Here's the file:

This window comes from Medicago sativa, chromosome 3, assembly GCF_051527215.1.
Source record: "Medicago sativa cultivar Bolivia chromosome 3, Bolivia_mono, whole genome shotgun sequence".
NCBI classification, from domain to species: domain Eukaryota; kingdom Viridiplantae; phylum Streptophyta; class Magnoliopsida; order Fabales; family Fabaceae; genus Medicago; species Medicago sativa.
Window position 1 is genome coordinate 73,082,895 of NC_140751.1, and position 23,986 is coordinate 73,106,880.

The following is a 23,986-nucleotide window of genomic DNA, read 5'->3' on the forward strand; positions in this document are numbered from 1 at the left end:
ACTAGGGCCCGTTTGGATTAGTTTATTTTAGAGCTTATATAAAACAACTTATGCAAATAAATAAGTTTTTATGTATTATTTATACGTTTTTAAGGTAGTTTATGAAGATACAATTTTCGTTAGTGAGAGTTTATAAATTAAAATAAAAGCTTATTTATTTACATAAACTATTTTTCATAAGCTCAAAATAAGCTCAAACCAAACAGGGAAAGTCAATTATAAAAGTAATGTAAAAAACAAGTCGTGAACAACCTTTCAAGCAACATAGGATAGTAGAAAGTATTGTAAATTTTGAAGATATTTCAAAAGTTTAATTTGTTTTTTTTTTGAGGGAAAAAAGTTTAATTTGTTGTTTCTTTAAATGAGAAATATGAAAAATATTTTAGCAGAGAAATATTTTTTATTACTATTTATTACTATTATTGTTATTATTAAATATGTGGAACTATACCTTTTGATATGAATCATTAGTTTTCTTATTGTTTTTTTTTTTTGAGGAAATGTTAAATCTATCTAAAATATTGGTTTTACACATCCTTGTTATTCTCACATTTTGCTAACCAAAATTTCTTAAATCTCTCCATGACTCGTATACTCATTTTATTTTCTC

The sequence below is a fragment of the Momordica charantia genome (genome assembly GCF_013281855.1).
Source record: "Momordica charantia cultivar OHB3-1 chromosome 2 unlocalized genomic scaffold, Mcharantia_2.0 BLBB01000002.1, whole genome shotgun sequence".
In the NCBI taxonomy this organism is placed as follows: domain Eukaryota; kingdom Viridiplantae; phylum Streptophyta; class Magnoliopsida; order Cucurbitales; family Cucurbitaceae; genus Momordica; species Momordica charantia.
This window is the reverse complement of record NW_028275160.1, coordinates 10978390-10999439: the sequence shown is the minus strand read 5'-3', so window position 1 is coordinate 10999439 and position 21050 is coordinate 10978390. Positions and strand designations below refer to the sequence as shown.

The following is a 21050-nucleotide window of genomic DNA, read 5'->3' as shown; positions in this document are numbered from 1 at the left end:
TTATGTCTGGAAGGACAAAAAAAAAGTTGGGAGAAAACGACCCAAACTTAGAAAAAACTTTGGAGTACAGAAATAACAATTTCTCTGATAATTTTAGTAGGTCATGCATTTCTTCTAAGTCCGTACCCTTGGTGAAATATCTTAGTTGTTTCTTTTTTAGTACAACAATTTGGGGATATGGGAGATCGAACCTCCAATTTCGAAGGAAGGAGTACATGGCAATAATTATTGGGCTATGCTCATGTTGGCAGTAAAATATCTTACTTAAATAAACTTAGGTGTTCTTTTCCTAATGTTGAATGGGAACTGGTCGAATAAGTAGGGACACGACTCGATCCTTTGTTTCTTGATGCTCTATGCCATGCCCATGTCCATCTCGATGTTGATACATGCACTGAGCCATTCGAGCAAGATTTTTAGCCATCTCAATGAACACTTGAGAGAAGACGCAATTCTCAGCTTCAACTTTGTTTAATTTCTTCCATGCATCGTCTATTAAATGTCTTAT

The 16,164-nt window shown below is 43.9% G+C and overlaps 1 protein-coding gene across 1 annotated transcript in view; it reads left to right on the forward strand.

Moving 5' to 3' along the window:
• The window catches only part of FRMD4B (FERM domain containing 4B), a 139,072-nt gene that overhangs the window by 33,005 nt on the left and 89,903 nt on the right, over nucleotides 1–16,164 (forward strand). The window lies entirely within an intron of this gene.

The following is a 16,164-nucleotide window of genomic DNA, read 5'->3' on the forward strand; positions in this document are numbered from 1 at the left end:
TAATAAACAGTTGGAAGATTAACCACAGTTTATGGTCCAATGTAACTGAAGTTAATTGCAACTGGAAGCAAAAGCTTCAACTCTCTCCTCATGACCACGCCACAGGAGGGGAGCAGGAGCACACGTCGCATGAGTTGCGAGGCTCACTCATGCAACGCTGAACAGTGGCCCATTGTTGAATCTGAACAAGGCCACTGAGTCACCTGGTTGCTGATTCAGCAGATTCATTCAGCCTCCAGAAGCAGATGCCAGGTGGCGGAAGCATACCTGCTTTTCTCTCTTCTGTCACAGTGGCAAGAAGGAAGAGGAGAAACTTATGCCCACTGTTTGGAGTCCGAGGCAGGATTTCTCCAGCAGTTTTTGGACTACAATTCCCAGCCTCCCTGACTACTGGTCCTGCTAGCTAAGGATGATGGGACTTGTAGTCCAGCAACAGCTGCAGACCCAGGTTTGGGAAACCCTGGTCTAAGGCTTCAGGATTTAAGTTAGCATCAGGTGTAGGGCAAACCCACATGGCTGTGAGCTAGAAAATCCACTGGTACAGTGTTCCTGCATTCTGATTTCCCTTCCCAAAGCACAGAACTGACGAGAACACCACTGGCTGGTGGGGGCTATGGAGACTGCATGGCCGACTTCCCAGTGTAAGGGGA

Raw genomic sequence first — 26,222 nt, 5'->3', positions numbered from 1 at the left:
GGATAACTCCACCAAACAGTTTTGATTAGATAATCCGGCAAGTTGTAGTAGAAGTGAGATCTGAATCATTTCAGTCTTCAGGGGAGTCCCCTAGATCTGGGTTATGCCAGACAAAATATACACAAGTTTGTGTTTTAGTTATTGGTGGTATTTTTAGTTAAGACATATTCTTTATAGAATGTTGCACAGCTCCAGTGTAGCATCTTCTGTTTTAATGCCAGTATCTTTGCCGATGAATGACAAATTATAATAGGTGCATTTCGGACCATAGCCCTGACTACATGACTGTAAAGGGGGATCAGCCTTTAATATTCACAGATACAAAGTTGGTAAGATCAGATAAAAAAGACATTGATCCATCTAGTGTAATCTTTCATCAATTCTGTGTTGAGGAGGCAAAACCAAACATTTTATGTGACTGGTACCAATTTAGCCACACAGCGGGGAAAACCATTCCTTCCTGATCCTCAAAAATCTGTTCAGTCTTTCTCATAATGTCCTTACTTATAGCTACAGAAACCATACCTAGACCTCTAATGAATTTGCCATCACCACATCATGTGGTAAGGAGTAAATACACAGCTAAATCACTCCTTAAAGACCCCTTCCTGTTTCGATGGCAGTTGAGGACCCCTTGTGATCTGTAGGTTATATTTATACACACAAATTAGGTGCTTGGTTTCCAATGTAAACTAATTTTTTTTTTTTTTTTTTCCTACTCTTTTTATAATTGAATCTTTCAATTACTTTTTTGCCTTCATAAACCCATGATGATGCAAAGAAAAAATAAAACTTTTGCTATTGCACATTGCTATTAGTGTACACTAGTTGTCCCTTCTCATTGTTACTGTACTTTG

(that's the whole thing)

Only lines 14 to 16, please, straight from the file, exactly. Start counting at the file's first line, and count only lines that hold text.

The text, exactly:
Moving 5' to 3' along the window:
• The window catches only part of FRMD4B (FERM domain containing 4B), a 139,072-nt gene that overhangs the window by 33,005 nt on the left and 89,903 nt on the right, over nucleotides 1–16,164 (forward strand). The window lies entirely within an intron of this gene.

The following is a 16,164-nucleotide window of genomic DNA, read 5'->3' on the forward strand; positions in this document are numbered from 1 at the left end: